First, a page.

Samuel Bamford

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Samuel Bamford (28 February 1788 – 13 April 1872)[1], was an English radical and writer, was born in Middleton, Lancashire.



Bamford was one of five children born to Daniel Bamford, a muslin weaver, part-time teacher, and later master of the Salford workhouse, and his wife, Hannah. After his father withdrew him from Manchester Grammar School Bamford became a weaver, and then a warehouseman in Manchester.[2]

In August 1819, Bamford led a group from Middleton to St Peter's Fields, to attend a meeting pressing for parliamentary reform and the repeal of the Corn Laws, where they witnessed the Peterloo Massacre. Bamford was arrested and charged with treason. Although the evidence showed that neither he nor any of his group had been involved in the violence, he was nevertheless found guilty of inciting a riot and sentenced to a year in Lincoln gaol. The experience of the massacre made a deep impression on Bamford, and convinced him that the state's power would always succeed against radical militancy. He came to be seen as a voice for radical reform, but opposed to any activism that involved physical force.[2]

Bamford was the author of poetry (mostly in standard English)[3] but of those in dialect several showing sympathy with the conditions of the working class became widely popular, and his Passages in the Life of a Radical (1840 – 1844) is an authoritative history of the condition of the working classes in the years after the Battle of Waterloo. He also compiled The Dialect of South Lancashire(Manchester: John Heywood, 1850). He died at Harpurhey on 13 April 1872 and was given a public funeral, attended by thousands. A memorial obelisk was unveiled in Middleton Cemetery in 1877. Part of the inscription reads: "Bamford was a reformer when to be so was unsafe, and he suffered his faith."[4]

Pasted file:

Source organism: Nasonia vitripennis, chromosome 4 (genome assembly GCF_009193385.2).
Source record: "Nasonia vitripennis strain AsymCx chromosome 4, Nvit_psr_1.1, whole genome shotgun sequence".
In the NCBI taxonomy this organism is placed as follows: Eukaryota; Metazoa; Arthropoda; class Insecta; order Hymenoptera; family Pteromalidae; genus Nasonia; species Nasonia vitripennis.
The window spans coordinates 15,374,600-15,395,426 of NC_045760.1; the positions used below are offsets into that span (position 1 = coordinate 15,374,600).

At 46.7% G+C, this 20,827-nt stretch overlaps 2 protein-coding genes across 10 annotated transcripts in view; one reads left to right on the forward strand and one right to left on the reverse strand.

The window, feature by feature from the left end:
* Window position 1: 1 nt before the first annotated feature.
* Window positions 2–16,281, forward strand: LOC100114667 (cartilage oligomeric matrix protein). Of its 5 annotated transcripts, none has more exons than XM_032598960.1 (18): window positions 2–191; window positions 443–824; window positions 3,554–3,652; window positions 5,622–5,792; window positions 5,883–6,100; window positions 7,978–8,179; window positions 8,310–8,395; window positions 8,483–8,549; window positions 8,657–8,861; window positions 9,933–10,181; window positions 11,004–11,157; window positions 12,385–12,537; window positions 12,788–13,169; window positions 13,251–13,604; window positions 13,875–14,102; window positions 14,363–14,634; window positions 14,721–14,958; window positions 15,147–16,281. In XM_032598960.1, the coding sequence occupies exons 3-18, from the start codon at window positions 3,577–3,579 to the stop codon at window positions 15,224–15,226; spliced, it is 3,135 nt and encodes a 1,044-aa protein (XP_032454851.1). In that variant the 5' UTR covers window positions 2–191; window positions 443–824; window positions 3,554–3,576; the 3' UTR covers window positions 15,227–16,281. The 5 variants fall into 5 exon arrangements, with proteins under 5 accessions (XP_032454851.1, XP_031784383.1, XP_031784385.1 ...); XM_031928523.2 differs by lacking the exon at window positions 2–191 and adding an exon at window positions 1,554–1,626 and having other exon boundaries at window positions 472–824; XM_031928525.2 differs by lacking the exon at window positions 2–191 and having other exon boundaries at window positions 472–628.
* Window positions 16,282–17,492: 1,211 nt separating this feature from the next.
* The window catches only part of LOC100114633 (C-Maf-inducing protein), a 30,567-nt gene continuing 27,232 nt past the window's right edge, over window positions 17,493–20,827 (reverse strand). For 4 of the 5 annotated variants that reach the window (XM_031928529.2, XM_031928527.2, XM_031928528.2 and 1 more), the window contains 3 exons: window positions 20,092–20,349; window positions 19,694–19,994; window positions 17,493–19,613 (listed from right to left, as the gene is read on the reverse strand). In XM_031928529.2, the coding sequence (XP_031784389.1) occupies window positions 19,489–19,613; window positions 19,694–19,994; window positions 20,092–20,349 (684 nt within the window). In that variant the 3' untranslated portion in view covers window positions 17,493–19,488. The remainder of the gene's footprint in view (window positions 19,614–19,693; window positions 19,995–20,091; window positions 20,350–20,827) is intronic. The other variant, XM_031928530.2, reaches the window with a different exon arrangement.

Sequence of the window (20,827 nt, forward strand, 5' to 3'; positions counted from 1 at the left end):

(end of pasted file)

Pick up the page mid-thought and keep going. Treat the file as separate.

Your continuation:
Bamford's publications include:

  • 1817: An Account of the Arrest and Imprisonment of Samuel Bamford, Middleton, on Suspicion of High Treason
  • 1819: The Weaver Boy, or Miscellaneous Poetry
  • 1843: Homely Rhymes
  • 1840-42 Passages in the Life of a Radical (many later editions).
  • 1844: Walks in South Lancashire and on its Borders. With letters, descriptions, narratives and observations current and incidental, 1844;
  • 1849: Early Days, 2nd ed. 1859
  • 1850: Tawk o'Seawth Lankeshur, by Samhul Beamfort
  • 1853: Life of Amos Ogden
  • 1854: The Dialect of South Lancashire, or Tim Bobbin's Tummus and Meary, with his Rhymes, with Glossary
  • 1864: Homely Rhymes, Poems and Reminiscences

See also

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